“Brilliant people like Lee see the world differently than we do,” Nachtmann told the group. “Lee’s world consisted of his family and his passion for structural engineering. Lee was most comfortable doing calculations and analyzing the details of structural members and their connections. He was extremely thorough in his review work.” Nachtmann recalled once seeing Petrella holding a shop drawing in front of a restroom mirror to check a braced frame detail marked as “opposite handed.”
In addition to the internship and scholarship, a conference room in our New York office has been renamed in memory of the former vice president. Photo by Vakaris Renetskis.
Also at the reception were Petrella’s mother Giuseppina Petrella, sisters Tina Christenson, Antonietta Florio and Rosanna Rizik as well as other family members. “Growing up, Lee wanted to be an engineer,” Rizik said. “He said, ‘People are going to remember me by my designs and my buildings long after I am gone.’ And they will, thanks to his work at Thornton Tomasetti.”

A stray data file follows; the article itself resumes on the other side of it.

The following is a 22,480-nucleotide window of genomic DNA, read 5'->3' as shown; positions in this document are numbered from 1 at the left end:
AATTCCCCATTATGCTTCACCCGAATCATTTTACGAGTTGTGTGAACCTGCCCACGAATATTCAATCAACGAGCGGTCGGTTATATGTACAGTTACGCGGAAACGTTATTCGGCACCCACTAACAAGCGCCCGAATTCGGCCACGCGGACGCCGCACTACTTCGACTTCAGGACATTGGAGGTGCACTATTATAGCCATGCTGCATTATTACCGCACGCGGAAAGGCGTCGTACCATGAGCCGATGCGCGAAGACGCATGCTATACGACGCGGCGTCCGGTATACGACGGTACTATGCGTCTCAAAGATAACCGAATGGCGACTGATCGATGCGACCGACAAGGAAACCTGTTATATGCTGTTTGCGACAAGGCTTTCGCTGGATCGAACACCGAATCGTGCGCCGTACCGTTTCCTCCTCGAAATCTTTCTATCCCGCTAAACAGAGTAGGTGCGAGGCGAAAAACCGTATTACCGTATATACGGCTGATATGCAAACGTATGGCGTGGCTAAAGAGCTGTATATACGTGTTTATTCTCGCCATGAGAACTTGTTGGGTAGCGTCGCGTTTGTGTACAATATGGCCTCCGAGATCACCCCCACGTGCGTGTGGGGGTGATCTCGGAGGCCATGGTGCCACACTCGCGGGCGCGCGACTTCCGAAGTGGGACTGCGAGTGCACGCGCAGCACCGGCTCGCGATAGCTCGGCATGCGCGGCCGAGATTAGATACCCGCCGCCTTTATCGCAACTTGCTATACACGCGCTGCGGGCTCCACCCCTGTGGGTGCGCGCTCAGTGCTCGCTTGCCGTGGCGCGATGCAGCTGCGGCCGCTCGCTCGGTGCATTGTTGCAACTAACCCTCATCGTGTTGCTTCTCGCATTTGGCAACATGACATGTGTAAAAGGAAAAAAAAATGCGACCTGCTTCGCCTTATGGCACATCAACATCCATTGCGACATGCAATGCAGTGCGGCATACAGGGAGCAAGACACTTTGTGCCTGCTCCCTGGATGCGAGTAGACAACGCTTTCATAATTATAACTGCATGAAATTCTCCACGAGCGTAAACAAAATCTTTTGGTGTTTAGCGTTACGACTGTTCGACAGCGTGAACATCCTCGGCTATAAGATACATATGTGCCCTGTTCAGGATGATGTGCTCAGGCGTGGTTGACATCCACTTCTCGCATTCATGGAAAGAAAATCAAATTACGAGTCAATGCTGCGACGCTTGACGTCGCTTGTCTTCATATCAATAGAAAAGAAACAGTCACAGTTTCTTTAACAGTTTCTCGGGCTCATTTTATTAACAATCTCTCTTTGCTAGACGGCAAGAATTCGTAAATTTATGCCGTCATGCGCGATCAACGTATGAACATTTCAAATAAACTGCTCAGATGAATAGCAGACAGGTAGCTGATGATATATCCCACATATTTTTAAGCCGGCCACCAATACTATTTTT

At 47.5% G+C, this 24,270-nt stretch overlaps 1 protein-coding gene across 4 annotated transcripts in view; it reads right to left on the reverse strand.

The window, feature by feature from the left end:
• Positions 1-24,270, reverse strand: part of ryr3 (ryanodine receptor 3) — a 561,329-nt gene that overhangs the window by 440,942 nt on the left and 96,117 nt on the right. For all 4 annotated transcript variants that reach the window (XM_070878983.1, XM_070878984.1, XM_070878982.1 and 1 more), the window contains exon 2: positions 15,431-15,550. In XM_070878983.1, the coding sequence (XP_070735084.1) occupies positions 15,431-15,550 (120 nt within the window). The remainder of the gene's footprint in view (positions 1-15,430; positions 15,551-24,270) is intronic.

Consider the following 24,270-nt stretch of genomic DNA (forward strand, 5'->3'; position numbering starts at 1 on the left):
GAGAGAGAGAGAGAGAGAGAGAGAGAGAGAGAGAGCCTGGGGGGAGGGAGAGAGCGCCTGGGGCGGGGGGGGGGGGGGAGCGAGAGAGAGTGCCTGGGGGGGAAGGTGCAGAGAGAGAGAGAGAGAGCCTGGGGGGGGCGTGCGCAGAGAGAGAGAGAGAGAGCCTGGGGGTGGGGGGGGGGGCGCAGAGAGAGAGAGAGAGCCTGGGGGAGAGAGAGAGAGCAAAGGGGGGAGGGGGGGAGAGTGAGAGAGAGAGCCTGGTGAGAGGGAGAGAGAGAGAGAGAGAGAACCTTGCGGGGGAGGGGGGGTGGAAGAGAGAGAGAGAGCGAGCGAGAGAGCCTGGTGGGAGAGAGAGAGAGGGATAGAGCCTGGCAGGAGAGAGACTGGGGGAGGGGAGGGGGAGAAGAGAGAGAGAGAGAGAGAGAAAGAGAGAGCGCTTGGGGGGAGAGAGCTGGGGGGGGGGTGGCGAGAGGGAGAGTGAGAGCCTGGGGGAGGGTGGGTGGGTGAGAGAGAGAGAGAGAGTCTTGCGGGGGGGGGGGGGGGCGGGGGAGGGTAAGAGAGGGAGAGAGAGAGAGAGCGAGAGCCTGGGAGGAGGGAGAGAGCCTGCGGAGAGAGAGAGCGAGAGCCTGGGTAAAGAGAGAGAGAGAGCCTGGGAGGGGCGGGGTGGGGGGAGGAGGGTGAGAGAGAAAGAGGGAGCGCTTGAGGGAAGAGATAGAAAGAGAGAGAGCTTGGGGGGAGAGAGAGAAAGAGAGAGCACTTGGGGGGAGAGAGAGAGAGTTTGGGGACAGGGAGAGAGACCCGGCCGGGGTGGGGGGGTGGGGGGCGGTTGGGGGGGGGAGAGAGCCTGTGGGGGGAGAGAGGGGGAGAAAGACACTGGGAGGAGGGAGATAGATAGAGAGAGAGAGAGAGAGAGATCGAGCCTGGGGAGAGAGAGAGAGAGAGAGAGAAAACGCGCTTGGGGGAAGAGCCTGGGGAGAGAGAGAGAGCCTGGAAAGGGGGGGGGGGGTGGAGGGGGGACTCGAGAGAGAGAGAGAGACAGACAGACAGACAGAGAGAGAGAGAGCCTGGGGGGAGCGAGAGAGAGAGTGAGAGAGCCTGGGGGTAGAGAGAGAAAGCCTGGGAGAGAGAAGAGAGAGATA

Vice Chairman Aine Brazil recalled how Petrella was extremely thorough and understood how it was the duty and responsibility of engineers to design buildings that are safe for those who occupy them.
Lee Petrella’s family, friends and Thornton Tomasetti colleagues trade stories about Big Lee in the newly christened Lee Petrella Conference Room. Photo by Vakaris Renetskis.
Chairman and CEO Tom Scarangello also shared a few stories about his longtime colleague. “I was lucky enough to have been the engineer of record for Ford Field, the football stadium in Detroit,” he said. “But everyone who was working for the firm at the time knew who the key team member was for the design of the roof. It was Lee. Every year at Thanksgiving, when the football game is on, I look at Ford Field and see Lee’s roof. He made us all smarter and better engineers.”
In addition to the scholarship, New York office conference room 17E1 was renamed the Lee Petrella Conference Room in his honor. Prior to the reception, Petrella’s family and other invited guests got a chance to see the room and talk to those at Thornton Tomasetti who knew him best.
At the reception, which was organized by Manager of Administrative Services Lyn Stevens and Manager of Office Services Dorian Soler, Scarangello told the backstory behind Petrella’s nickname. “We called him Big Lee,” he said. “And it wasn’t just because he was a big man in terms of size, but he also had this big brain and an even bigger heart.”